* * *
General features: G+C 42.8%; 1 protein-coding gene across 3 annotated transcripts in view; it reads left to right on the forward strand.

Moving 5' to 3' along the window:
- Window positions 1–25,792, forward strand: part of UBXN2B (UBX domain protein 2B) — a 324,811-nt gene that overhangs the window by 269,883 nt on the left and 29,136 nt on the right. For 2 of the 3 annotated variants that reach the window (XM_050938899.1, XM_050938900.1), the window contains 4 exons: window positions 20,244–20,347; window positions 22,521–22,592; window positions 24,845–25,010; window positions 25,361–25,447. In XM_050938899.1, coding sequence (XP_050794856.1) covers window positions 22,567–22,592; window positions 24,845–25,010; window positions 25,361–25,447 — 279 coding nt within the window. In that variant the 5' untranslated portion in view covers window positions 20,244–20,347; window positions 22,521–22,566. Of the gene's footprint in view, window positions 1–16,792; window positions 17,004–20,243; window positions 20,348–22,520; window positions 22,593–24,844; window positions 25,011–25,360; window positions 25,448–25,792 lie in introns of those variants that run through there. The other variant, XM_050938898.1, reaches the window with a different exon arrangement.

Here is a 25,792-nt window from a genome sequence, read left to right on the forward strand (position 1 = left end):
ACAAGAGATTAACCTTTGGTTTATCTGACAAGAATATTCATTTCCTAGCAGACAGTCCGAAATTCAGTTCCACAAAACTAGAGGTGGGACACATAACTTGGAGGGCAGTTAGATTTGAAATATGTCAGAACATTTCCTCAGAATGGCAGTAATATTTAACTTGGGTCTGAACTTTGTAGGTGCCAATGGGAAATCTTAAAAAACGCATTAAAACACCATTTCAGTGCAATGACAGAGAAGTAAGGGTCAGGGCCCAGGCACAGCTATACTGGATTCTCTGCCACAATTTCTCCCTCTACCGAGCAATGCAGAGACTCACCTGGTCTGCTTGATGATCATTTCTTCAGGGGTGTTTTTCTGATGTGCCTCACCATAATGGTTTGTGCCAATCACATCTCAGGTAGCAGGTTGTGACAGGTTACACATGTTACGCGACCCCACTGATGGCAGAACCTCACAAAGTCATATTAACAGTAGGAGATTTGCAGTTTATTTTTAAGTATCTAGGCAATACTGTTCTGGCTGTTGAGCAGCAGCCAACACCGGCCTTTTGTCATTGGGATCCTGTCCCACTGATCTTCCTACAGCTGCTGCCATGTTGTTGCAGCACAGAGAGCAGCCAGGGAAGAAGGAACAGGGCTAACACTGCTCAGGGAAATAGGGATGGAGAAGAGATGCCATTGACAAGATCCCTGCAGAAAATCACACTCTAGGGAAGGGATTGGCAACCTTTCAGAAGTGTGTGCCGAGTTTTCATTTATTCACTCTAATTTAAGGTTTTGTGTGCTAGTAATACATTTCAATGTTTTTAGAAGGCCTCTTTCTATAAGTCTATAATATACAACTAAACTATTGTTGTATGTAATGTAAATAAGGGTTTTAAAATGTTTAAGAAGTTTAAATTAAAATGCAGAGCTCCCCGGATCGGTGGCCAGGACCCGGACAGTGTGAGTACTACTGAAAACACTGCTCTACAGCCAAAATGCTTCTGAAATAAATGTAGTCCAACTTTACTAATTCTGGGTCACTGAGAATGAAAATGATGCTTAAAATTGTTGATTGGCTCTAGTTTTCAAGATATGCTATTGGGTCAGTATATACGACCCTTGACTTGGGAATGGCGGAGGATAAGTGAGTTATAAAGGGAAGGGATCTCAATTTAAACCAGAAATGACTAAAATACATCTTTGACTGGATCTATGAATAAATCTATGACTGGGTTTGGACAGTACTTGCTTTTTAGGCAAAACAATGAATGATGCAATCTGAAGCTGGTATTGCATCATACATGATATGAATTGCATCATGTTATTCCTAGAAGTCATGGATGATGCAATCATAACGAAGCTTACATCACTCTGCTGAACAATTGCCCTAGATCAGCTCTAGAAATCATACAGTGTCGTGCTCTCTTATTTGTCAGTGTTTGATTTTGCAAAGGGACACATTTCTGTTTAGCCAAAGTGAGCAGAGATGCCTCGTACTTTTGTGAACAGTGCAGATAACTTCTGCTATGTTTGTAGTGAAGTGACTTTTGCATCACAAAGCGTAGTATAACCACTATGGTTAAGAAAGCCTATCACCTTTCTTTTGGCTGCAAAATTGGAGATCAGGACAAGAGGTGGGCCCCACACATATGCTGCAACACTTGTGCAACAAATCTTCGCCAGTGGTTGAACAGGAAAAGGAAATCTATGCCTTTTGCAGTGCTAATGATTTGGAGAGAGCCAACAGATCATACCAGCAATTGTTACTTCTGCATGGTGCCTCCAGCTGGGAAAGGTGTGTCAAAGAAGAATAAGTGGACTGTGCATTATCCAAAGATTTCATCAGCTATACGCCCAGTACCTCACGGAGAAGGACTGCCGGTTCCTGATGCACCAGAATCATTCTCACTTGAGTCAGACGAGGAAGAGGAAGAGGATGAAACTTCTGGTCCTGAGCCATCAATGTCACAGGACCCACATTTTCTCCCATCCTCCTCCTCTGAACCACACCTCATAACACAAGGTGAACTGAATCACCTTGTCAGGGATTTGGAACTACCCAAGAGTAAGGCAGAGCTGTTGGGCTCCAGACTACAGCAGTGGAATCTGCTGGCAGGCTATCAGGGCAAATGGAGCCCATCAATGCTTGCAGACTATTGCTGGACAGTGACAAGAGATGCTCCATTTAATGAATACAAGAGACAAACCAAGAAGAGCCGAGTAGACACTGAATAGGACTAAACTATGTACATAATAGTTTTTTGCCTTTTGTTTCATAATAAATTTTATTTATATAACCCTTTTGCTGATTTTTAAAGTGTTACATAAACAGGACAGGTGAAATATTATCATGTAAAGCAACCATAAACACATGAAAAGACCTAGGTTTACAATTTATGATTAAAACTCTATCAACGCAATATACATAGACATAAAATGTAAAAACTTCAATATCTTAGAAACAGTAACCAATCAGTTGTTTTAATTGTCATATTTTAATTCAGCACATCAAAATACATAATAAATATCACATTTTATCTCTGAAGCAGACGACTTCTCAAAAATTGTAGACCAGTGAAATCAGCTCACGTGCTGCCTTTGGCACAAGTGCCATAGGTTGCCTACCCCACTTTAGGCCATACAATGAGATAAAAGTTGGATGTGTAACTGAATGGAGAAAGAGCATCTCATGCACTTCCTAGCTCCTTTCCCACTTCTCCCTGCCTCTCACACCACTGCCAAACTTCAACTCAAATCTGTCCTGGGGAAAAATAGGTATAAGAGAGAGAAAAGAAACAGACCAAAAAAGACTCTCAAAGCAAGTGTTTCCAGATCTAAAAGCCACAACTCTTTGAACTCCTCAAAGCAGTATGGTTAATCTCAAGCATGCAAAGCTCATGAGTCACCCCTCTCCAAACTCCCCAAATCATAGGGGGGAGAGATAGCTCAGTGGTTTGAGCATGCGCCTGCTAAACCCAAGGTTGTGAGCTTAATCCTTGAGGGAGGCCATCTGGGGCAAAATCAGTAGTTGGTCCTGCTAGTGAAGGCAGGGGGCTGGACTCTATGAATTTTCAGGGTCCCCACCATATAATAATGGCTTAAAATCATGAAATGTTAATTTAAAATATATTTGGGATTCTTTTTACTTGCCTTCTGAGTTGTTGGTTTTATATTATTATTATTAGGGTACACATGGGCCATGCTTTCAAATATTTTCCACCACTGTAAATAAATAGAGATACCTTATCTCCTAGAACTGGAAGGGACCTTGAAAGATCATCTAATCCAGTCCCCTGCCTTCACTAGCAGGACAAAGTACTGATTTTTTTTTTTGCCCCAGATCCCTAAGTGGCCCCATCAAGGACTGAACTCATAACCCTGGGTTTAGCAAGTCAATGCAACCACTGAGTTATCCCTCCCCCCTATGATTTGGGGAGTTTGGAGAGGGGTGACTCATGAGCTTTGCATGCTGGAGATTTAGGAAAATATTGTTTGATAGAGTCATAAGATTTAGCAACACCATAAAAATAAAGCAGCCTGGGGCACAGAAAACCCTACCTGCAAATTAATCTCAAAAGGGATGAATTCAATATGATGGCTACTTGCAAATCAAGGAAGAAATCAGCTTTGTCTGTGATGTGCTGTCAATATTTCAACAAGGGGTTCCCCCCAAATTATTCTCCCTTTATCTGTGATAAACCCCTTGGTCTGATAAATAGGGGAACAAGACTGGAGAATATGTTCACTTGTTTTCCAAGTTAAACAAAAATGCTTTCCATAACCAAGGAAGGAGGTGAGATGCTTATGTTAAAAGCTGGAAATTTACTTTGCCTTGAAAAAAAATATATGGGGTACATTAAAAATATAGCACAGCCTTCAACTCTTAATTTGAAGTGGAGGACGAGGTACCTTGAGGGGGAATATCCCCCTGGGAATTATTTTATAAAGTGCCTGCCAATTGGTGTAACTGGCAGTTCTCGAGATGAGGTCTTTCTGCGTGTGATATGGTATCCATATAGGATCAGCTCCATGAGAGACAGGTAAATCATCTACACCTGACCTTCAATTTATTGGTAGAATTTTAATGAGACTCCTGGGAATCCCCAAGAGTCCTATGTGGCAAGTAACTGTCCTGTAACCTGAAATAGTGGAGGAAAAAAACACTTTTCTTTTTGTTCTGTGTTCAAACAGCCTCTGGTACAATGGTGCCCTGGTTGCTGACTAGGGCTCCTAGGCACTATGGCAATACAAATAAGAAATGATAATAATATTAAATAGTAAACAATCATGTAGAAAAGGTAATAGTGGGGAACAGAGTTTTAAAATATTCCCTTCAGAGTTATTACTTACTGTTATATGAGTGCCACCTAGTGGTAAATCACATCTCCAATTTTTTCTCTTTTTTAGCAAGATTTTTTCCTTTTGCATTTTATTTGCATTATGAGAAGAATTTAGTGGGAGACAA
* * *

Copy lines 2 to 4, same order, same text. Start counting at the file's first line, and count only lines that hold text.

Moving 5' to 3' along the window:
- Window positions 1–25,792, forward strand: part of UBXN2B (UBX domain protein 2B) — a 324,811-nt gene that overhangs the window by 269,883 nt on the left and 29,136 nt on the right. For 2 of the 3 annotated variants that reach the window (XM_050938899.1, XM_050938900.1), the window contains 4 exons: window positions 20,244–20,347; window positions 22,521–22,592; window positions 24,845–25,010; window positions 25,361–25,447. In XM_050938899.1, coding sequence (XP_050794856.1) covers window positions 22,567–22,592; window positions 24,845–25,010; window positions 25,361–25,447 — 279 coding nt within the window. In that variant the 5' untranslated portion in view covers window positions 20,244–20,347; window positions 22,521–22,566. Of the gene's footprint in view, window positions 1–16,792; window positions 17,004–20,243; window positions 20,348–22,520; window positions 22,593–24,844; window positions 25,011–25,360; window positions 25,448–25,792 lie in introns of those variants that run through there. The other variant, XM_050938898.1, reaches the window with a different exon arrangement.

Here is a 25,792-nt window from a genome sequence, read left to right on the forward strand (position 1 = left end):